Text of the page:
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Prayers, hymns and body slams: Wrestling academy goes to church

'I never thought that at this stage in my life I would have keys to a church,' says the owner of the Cross Body Studios wrestling school

Churches are usually reserved for prayers and places of worship. But a Cambridge church is hosting a group of a very different kind these days.

As you walk in the back doors of Knox Preston Presbyterian Church at 132 Argyle St. N, all you can hear is metal music and what sounds like someone hitting a very large drum. 

Behind the chapel where the pastor is gives his Sunday sermon, is a pro wrestling academy called Cross Body Wrestling Studios. 

Pro wrestler and coach Ben Ortmanns stands in the ring and directs his students in a warm-up exercise.

“Let’s go! Let’s go!” Ortmanns yells with a motivational fire. 

The students are training to either become pro wrestlers themselves or just picking up a fun hobby in their spare time. 

Ortmanns has been in the wrestling business for over 20 years when he first went to a wrestling school in Cambridge in the late 90s. 

“There wasn't really anything else that I've ever wanted to do. I never really saw a plan B, I wanted to be Hulk Hogan when I was a kid and that was pretty much the only thing I ever thought was possible for me,” said Ortmanns. 

The students at Cross Body range from teenagers to middle-aged men who are looking for a fun pastime to help them get in shape. 

Nilo Reyes is a machine operator in a factory and has been coming to Cross Body Studios for over four years. When he is in the ring you can see the fire in his eyes and his character really comes to life.

“When I’m out there I can be Nilo, but at 11,” said Reyes. “I’ve always loved wrestling and now I can be like my heroes.”

Reyes hasn’t been in a show just yet, but hopes he can get in the ring and show people what he can really do. 

From flips, hip tosses and jumping off the ropes, these students get to learn all of the moves their favorite pro wrestlers have been doing for years. 

After doing work with professional wrestling organizations like Impact wrestling and the WWE, Ortmanns has the experience to successfully plan shows and train his own fighters.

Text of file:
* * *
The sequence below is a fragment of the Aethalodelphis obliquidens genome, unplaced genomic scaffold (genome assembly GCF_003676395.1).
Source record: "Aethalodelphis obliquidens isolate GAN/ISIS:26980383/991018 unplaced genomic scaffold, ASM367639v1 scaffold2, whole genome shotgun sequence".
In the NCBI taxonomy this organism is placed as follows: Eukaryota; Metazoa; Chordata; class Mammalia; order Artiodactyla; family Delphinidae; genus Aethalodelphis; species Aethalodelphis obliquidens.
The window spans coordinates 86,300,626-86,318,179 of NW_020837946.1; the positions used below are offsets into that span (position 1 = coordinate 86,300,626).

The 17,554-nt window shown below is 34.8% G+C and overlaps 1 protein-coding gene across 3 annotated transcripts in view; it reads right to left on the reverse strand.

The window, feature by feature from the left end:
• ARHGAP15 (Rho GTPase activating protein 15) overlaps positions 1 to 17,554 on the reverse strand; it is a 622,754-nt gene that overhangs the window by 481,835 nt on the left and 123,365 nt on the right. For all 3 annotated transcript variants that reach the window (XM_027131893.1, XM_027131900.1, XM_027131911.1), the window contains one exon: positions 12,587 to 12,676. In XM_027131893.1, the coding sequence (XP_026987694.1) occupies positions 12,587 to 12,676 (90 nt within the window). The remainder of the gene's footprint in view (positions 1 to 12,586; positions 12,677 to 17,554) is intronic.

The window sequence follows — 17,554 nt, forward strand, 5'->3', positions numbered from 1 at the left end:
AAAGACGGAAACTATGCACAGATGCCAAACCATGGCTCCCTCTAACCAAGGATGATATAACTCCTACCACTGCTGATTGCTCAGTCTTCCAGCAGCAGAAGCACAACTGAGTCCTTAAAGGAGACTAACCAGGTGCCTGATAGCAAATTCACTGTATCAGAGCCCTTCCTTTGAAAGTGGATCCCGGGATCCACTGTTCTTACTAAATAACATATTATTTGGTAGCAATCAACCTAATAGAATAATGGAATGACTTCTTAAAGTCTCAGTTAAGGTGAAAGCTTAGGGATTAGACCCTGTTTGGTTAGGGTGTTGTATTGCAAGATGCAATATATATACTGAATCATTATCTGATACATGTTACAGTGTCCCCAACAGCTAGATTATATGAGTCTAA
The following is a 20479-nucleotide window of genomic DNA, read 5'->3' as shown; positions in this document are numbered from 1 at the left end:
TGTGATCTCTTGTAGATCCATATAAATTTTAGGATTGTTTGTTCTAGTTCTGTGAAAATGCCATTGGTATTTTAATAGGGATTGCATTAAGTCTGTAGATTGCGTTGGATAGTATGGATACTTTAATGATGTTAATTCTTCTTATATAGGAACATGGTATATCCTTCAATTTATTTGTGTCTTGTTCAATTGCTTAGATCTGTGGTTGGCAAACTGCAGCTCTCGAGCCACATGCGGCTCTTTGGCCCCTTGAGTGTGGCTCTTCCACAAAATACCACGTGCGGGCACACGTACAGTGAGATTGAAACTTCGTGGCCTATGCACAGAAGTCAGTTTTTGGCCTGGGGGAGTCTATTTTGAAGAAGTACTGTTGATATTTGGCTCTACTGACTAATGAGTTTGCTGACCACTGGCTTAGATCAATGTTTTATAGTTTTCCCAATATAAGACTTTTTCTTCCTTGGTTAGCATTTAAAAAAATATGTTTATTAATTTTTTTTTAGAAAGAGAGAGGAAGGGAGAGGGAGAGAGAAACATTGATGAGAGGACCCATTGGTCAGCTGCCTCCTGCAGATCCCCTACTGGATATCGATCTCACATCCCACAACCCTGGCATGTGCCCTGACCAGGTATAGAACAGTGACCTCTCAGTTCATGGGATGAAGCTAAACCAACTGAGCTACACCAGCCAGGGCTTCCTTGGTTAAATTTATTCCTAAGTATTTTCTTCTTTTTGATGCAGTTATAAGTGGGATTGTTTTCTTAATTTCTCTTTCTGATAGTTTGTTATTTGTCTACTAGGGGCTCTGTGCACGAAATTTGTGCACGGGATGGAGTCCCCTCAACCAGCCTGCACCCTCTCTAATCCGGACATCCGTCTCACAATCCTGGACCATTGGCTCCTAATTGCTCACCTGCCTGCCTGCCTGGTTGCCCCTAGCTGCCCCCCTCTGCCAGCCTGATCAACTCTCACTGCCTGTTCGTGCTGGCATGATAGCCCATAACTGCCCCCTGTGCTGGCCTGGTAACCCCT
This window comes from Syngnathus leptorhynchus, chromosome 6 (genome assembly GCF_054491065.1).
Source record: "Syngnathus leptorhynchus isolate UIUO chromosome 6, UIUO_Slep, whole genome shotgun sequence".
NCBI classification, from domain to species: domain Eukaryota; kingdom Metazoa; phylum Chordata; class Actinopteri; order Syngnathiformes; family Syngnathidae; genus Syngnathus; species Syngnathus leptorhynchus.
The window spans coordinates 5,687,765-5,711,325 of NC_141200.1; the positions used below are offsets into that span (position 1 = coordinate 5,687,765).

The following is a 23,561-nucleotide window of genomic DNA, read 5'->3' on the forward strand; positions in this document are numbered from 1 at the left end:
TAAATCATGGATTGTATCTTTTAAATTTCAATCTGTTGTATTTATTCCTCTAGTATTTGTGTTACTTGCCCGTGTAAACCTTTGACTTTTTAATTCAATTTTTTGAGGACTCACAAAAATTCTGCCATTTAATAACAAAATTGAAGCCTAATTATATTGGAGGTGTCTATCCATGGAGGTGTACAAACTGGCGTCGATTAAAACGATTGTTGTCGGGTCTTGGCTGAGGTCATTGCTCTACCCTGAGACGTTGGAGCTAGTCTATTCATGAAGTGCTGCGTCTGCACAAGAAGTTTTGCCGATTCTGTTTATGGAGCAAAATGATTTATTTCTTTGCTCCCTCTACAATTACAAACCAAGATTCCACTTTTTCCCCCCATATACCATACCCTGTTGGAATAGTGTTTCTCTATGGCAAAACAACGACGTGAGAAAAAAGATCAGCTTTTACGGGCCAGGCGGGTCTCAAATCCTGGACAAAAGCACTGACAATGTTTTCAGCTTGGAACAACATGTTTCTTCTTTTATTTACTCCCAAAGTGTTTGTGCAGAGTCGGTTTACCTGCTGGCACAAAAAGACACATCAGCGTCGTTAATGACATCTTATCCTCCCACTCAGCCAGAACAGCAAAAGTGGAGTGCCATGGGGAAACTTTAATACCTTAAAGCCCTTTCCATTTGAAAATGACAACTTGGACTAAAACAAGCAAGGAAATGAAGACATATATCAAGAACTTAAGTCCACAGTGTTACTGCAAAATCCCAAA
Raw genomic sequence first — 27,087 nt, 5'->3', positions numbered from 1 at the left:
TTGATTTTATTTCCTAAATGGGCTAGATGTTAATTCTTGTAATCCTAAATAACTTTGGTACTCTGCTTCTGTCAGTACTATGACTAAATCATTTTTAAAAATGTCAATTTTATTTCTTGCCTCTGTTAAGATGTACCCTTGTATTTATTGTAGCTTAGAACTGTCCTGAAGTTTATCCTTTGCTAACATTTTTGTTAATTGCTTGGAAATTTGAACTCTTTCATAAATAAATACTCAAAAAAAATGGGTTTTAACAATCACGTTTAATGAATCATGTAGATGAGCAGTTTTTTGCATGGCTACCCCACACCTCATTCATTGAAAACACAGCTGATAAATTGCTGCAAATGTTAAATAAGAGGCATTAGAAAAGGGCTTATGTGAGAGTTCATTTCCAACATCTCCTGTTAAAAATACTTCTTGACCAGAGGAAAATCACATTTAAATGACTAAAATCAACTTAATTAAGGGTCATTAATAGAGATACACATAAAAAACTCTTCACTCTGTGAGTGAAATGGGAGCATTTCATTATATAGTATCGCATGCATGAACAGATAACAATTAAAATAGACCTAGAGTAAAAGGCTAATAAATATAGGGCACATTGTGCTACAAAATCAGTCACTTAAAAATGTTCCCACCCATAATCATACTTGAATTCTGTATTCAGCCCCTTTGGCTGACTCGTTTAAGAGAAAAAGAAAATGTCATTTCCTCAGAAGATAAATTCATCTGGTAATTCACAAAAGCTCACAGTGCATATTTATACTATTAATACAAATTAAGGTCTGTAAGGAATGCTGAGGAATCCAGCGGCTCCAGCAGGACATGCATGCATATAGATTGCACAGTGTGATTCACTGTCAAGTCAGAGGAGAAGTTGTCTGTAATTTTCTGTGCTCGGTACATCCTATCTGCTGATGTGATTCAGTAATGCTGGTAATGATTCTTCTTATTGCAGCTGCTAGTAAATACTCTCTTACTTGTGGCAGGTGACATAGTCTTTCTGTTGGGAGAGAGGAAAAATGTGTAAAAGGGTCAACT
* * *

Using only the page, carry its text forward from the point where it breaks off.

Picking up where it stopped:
He bounced around to a few different schools before landing his first show in 2002. 

“It was amazing to get up there for the first time, from then on it was go go go,” said Ortmanns. 

His journey from pro wrestler to teacher and owner of his own studio has been quite the roller coaster. 

After working non stop, tossing his body off the ropes and being slammed relentlessly into the mat, his body started to give up on him, so he decided to quit wrestling and settle down.

One day he was watching a mixed martial arts show on TV and felt like he needed to get back to his roots and decided to take that leap off the top ropes. He started his MMA training journey and continued for several years.

He was offered a spot on a friend's wrestling show and he knew this was his opportunity to get back into the wrestling world. 

“I was already getting the itch and I could tell this was the time to get back in the ring,” said Ortmanns.

After the show he was approached by an MMA gym in Kitchener called Fear the Fighter, they wanted Ortmanns to teach a class on wrestling. 

“I think that is every wrestler's dream, having their own wrestling gym,” said Ortmanns.

It was the beginning of what would become Cross Body Studios. They worked out of the gym in Kitchener for almost eight years before finding the spot in Cambridge. They have been at the church for only a few months and are finding it to be an unlikely, but amazing, partnership. 

“It’s weird how this came about, I just got a call from my business partner and he said, we have a meeting at a church today,” said Ortmanns. “I never expected this nice pastor to let these two (Mongolian)-looking dudes rent a room in his church.”

Now Ortmanns has come full circle, being able to train students in the city he had his first wrestling class has been a dream come true. 

“It’s amazing to see these students come in here, some have aspirations to become tv wrestlers while others are just doing this to get in shape,” said Ortmanns. 

Students from Cross Body have gone on to become champions in their own leagues and make a name for themselves in the independent and mainstream wrestling scene. 

Ortmanns wants to create a new space for fighters, like the one he saw growing up, with the Hulk Hogan and Ric Flairs of the world. 

“It’s amazing that we can build this in a place like Cambridge, it’s such a fresh city and we can follow the line of amazing wrestlers who we love and admire,” said Ortmanns. 

The next step for Cross Body Studios is to eventually move into their own studio and have a place where they can have larger shows and continue to build a new scene for the next generation of wrestlers. 

For now, the room in the church behind where the pastor preaches and the choir sings will do, and they wouldn’t have it any other way.

“I never thought that at this stage in my life I would have keys to a church. That still makes me laugh every time I think about it, but I wouldn’t change a thing,” said Ortmanns. 

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Joe McGinty

About the Author: Joe McGinty

Joe McGinty is a multimedia journalist who covers local news in the Cambridge area. He is a graduate of Conestoga College and began his career as a freelance journalist at CambridgeToday before joining full time.
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